Red Right 88

In Cleveland, hope dies last

Euro 2012 Preview – Group B

With Euro 2012 starting on Friday in Poland and Ukraine, we continue our look at the 16 teams today focusing on Group B, the glamour group of the tournament with Denmark, Portugal, Germany and the Netherlands (or Holland, depending on who you ask).

The Teams
Denmark, currently at No. 9 in FIFA’s world rankings, won all four of its home games in group play, including a 2-1 win against Portugal to clinch the group. Problem is, this tournament isn’t being played in Denmark.
The one thing the Danes do have in their favor is coach Morten Olsen, currently the longest-tenured coach of any national team. Olsen has led the club as it qualified for World Cups in 2002 and 2010 and for the Euros in 2004 and 2012, and that experience will be needed for the squad to have any hope of coming out of the toughest group in the tournament.
The same can be said of captain Daniel Agger, who knows all about playing on the big stage after spending the past six years with Liverpool. Agger’s ongoing injury issues – he only played in four of Denmark’s 10 qualifying matches – are a concern for a squad that doesn’t have much depth.
The Netherlands (No. 4 in FIFA’s rankings) are coming off an ugly loss to Spain in the finals of the last World Cup but enter Euro 2012 in good form, having won nine of their 10 qualifying matches.
With Robin van Persie (48 Premier League goals over the past two years), Arjen Robben (Footballer of the Year in Germany in 2010 for his play with Bayern Munich) and Wesley Sneijder (five goals in thee 2010 World Cup), the Dutch should not have problems scoring goals (and let’s not forget Dirk Kuyt, the hardest-working man in the game), but they need to be more creative, especially if they are going to play Nigel do Jong and Mark van Bommel as holding midfielders.
“The problem with two holding midfielders is quite simple, but somehow many coaches don’t see it,” complained Dutch legend Johan Cruyff, according to ESPN. “The build-up happens too slow; holding midfielders always need that extra touch, always need to have a look when they have the ball already … plus, having two holding midfielders means there is one less creative playmaker.”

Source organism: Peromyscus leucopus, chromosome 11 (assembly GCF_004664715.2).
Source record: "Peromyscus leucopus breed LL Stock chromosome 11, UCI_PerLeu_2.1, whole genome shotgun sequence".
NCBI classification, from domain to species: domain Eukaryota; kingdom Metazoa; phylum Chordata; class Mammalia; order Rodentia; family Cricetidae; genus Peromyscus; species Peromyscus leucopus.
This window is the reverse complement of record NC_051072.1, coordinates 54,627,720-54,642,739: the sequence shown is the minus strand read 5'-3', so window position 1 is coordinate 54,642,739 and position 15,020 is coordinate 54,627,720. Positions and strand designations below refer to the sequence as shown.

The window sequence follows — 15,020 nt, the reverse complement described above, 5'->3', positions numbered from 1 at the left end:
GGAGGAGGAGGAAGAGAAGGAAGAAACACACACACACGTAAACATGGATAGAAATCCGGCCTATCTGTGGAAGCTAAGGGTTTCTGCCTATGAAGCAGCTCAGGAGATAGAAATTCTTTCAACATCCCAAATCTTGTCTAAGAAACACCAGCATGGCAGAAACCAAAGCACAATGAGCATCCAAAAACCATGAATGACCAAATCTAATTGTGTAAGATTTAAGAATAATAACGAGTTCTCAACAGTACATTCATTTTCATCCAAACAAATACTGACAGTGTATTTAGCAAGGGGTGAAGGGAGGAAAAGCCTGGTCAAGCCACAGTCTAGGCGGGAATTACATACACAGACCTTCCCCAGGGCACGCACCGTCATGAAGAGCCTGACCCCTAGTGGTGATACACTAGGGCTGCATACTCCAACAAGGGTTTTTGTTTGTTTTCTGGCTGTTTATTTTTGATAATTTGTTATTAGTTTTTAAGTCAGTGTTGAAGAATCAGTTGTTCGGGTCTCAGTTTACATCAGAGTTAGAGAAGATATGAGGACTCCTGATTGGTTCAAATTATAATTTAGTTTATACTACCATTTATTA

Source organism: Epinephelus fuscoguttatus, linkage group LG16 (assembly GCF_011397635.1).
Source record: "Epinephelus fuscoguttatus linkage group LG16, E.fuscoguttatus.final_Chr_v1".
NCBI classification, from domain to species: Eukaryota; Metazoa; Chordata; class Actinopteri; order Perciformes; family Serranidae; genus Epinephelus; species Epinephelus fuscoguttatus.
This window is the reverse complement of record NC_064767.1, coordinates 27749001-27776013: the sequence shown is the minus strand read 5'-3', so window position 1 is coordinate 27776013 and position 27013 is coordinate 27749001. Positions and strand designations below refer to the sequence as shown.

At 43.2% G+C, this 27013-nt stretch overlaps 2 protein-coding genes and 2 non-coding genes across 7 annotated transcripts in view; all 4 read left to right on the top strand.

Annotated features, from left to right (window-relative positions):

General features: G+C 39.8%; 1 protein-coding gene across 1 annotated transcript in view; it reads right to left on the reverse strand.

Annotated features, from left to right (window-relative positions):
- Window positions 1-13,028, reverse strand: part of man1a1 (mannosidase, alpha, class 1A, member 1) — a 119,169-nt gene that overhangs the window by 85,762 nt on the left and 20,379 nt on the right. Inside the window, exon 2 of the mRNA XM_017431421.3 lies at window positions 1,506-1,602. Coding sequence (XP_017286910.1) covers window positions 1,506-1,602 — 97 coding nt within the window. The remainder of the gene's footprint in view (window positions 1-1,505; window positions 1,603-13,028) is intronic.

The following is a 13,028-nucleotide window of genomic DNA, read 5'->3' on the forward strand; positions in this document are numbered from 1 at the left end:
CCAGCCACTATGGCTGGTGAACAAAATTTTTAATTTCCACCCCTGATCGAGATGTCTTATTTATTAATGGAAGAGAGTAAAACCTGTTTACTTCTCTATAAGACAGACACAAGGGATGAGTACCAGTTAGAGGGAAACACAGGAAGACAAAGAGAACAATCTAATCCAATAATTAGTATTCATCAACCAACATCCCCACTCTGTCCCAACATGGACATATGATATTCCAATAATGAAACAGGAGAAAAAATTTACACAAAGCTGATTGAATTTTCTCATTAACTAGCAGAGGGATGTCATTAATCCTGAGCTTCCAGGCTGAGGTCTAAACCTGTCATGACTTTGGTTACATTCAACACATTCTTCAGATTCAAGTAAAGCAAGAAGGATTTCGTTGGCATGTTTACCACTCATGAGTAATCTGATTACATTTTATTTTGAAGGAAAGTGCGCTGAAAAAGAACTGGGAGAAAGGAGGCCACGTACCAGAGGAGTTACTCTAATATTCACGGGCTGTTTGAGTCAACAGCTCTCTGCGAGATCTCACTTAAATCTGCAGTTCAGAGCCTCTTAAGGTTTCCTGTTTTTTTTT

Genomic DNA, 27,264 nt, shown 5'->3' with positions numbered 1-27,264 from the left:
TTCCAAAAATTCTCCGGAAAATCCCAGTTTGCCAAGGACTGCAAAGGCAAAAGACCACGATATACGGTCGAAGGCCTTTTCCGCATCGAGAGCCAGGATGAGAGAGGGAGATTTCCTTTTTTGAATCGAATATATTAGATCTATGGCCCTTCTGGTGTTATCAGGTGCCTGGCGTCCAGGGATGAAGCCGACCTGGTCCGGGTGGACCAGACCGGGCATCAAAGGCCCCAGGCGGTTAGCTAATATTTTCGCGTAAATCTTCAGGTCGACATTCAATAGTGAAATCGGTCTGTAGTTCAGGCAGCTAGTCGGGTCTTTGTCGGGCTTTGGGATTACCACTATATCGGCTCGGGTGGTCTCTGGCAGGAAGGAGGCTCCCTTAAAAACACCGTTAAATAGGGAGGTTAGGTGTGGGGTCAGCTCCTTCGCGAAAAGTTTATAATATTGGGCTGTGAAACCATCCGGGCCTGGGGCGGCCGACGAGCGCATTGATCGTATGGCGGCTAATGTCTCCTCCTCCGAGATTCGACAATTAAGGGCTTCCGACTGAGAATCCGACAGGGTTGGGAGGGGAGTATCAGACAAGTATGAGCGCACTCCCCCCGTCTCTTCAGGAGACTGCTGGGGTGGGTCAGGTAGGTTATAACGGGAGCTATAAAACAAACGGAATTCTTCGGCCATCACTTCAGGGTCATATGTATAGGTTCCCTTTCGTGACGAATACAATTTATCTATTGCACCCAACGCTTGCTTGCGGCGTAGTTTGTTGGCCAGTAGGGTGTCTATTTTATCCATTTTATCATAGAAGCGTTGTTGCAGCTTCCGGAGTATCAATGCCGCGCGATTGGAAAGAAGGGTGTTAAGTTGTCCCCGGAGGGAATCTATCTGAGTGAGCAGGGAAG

Portugal (No. 10 in FIFA’s rankings) is led by Cristiano Ronaldo, whom ESPN ranks as the No. 1 player in the tournament, and who has 84 goals and 22 assists in 67 games over the past two seasons for his club team, Real Madrid.
The squad struggled in qualifying, though, losing to Denmark and Norway in the group stage before a playoff win over Bosnia & Herzegovina secured a tournament spot.
Then there is Pepe, who some consider one of (it not the) dirtiest players in football. As ESPN points out:
Apart from being dirty, Pepe can be termed, to put it bluntly, a big baby. Not ashamed of clattering into opponents with no intent to win the ball, a faint touch sends the defender down. The latest example of his childish behavior came in the Champions League semifinals against Bayern Munich, when Pepe writhed on the ground after Franck Ribery made mild contact with his arm.
Germany (No. 3 in FIFA’s rankings) is a three-time winner of the tournament and is consistently a favorite in any competition. The team was perfect in group play, finishing 13 points ahead of second-place Turkey. The Germans scored three or more goals in eight of their 10 qualifying matches.
The availability of Bastian Schweinsteiger, who injured his thigh in the Champions League final, was in doubt but the midfielder has been cleared to play which can only be good news for Germany, which looks to end a 16-year title drought.
“This is the best national team I have ever played for,” Schweinsteiger, capped 90 times for Germany and going into his fifth major tournament, told The Daily Mail. “Everyone expects us to win the title and naturally it is something that we also desire.”  
Did You Know?
Games to Watch
Pretty much every one of them in this group, and when they are not busy delivering flying karate kicks to the opposition, Holland is just such a good team (plus we have to be partial to any team that has Orange as one of their primary colors). It will most likely come down to the final group game on June 17 between Holland and Portugal, but we think the Dutch will make it through.
Who Will Advance?
Wow, this is a tough one (they don’t call this the Group of Death for nothing, you know). Something really bad would have to happen to see Germany not make it out of this group, and Holland should have enough to advance as well.

For additional coverage, be sure to check out The Daily Mail, The Guardian, EPL Talk and ESPN.

(Photo by Getty Images)
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